In September, Oregon’s total nonfarm payroll employment added 200 jobs, following a loss of 900 jobs in August. Job gains have cooled recently, averaging only 100 per month over the past five months. This flat economic trend is in contrast to gains that averaged 3,000 jobs per month in all of calendar year 2018, and 4,100 jobs per month during the rapid and consistent growth Oregon experienced during the prior five-year period.
Oregon’s unemployment rate was 4.1 percent in September, essentially unchanged from 4.0 percent in August. The U.S. unemployment rate dropped to 3.5 percent in September, from 3.7 percent in August. Oregon’s unemployment rate has been between 4.0 percent and 4.4 percent for 35 consecutive months dating back to November 2016.
During September, some industries expanded while others contracted. Monthly gains were strongest in health care and social assistance (+2,300 jobs); wholesale trade (+1,000); and manufacturing (+400). These gains were offset by cutbacks in government ( 2,100 jobs); financial activities (-500); professional and business services (-500); and retail trade (-400).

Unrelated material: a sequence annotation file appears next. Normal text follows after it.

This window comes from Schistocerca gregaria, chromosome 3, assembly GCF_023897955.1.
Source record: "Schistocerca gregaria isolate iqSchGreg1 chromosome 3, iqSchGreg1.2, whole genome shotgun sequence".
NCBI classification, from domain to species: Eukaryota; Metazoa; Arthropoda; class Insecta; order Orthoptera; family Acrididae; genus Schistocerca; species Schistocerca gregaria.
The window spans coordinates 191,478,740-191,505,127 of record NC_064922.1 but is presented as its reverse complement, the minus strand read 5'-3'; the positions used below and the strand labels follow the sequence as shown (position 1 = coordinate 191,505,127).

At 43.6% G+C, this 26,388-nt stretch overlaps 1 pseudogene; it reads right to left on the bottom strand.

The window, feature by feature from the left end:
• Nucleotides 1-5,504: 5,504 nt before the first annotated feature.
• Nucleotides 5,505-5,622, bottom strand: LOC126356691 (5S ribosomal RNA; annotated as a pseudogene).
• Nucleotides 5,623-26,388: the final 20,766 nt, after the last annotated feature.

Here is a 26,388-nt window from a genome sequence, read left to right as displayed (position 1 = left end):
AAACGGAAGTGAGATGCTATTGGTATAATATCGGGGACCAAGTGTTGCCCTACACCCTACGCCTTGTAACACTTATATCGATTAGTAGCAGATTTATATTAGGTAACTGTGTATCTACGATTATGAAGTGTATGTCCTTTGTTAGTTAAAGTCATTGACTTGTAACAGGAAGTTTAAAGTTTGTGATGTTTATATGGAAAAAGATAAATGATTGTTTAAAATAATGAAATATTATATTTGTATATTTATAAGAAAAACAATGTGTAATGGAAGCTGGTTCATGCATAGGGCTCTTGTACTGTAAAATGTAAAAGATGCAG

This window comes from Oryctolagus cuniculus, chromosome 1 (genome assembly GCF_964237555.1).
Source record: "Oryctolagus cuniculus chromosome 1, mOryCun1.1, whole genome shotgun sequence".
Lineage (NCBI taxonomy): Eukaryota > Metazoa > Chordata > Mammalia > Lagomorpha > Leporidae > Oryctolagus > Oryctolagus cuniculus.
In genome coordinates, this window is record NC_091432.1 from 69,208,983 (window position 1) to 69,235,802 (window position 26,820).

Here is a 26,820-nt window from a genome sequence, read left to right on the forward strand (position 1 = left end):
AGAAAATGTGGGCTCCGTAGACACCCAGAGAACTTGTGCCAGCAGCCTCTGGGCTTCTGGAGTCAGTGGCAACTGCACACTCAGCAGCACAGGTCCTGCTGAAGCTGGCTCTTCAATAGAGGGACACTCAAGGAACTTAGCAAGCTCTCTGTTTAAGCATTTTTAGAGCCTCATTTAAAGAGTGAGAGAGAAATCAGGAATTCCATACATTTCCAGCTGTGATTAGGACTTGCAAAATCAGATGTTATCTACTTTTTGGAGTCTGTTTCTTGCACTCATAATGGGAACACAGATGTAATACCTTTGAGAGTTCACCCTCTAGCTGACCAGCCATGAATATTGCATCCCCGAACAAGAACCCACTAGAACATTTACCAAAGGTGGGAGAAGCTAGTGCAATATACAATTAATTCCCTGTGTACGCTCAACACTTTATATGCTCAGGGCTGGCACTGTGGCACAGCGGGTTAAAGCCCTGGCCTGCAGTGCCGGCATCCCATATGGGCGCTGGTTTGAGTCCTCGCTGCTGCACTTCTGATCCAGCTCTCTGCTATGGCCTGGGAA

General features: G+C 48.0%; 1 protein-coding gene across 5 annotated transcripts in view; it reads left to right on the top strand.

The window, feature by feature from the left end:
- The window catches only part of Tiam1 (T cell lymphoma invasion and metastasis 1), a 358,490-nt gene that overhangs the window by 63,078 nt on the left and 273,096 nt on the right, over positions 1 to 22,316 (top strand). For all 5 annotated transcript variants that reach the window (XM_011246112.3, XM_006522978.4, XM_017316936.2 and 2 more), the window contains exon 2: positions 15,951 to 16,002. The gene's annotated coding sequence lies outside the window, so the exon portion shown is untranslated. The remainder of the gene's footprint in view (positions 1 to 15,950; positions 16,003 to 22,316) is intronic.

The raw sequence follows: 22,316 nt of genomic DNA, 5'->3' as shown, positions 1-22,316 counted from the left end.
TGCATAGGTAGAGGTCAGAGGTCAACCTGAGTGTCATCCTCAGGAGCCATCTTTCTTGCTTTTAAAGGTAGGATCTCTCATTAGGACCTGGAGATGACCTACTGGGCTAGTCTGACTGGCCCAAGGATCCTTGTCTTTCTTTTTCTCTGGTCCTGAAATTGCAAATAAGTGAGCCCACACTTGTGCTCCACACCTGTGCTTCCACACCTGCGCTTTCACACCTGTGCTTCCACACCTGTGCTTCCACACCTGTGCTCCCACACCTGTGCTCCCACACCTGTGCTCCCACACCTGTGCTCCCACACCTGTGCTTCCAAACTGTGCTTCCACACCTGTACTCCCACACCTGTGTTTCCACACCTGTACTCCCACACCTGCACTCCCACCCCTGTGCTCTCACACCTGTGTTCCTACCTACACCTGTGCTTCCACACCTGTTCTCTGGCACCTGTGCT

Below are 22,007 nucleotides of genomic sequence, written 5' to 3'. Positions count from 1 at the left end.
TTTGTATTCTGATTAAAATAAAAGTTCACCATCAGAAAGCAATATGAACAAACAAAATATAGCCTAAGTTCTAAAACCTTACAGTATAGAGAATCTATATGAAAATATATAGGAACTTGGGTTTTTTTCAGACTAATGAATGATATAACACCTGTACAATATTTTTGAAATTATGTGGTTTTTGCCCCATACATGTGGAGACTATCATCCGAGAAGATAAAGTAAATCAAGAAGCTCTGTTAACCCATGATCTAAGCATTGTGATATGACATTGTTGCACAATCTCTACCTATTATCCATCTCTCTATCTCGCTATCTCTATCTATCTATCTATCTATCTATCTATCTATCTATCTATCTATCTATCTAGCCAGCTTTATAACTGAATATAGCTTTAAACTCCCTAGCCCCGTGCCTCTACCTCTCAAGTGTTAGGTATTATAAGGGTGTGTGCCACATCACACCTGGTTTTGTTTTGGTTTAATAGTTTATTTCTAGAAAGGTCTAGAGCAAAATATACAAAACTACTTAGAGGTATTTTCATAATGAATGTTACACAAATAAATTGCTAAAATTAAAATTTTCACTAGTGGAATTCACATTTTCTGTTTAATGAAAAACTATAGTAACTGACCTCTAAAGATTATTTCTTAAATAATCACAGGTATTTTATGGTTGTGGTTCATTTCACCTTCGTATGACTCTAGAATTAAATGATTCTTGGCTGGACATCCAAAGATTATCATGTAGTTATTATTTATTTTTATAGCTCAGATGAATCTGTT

Health care and social assistance has grown consistently for many years. Over the past 12 months the industry grew by 9,000 jobs, or 3.5 percent, with each of its components adding jobs rapidly as demand for health care services increased along with Oregon’s expanding and aging population. Since September 2018, ambulatory health care services added 2,900 jobs, social assistance added 2,400 jobs, nursing and residential care facilities added 1,800 jobs, and hospitals added 1,100 jobs.
Manufacturing continued to grow faster than Oregon’s overall economy over the past 12 months, with gains of 6,100 jobs, or 3.1 percent. Nondurable goods (+4,000 jobs, or 6.5%) and transportation equipment manufacturing (+900 jobs, or 7.4%) led manufacturing’s growth. However, construction jobs have stabilized, with little overall change in employment over the past six months. Retail trade is down by 3,900 jobs over the past 12 months, while transportation, warehousing and utilities counterbalanced that loss with a gain of 4,100 jobs as more shopping takes place online.